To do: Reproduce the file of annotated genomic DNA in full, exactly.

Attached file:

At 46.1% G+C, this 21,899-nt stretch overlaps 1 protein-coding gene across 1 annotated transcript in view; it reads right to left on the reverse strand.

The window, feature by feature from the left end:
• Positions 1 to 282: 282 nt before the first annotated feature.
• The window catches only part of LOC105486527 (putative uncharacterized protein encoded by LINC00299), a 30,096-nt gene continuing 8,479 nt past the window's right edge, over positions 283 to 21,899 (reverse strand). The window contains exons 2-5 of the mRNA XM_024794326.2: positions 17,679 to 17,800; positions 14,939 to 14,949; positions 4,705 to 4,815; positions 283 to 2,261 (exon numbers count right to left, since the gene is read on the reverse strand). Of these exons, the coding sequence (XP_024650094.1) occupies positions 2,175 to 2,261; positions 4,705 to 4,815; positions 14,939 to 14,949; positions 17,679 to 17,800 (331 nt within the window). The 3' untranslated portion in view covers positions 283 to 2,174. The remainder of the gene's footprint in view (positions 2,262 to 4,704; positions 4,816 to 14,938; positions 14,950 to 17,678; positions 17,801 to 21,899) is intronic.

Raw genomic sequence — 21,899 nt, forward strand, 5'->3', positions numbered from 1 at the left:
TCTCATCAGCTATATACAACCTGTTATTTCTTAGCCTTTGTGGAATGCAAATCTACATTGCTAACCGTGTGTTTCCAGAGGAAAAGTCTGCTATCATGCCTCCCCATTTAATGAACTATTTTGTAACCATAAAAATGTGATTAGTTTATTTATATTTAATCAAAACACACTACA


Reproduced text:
At 46.1% G+C, this 21,899-nt stretch overlaps 1 protein-coding gene across 1 annotated transcript in view; it reads right to left on the reverse strand.

The window, feature by feature from the left end:
• Positions 1 to 282: 282 nt before the first annotated feature.
• The window catches only part of LOC105486527 (putative uncharacterized protein encoded by LINC00299), a 30,096-nt gene continuing 8,479 nt past the window's right edge, over positions 283 to 21,899 (reverse strand). The window contains exons 2-5 of the mRNA XM_024794326.2: positions 17,679 to 17,800; positions 14,939 to 14,949; positions 4,705 to 4,815; positions 283 to 2,261 (exon numbers count right to left, since the gene is read on the reverse strand). Of these exons, the coding sequence (XP_024650094.1) occupies positions 2,175 to 2,261; positions 4,705 to 4,815; positions 14,939 to 14,949; positions 17,679 to 17,800 (331 nt within the window). The 3' untranslated portion in view covers positions 283 to 2,174. The remainder of the gene's footprint in view (positions 2,262 to 4,704; positions 4,816 to 14,938; positions 14,950 to 17,678; positions 17,801 to 21,899) is intronic.

Raw genomic sequence — 21,899 nt, forward strand, 5'->3', positions numbered from 1 at the left:
TCTCATCAGCTATATACAACCTGTTATTTCTTAGCCTTTGTGGAATGCAAATCTACATTGCTAACCGTGTGTTTCCAGAGGAAAAGTCTGCTATCATGCCTCCCCATTTAATGAACTATTTTGTAACCATAAAAATGTGATTAGTTTATTTATATTTAATCAAAACACACTACA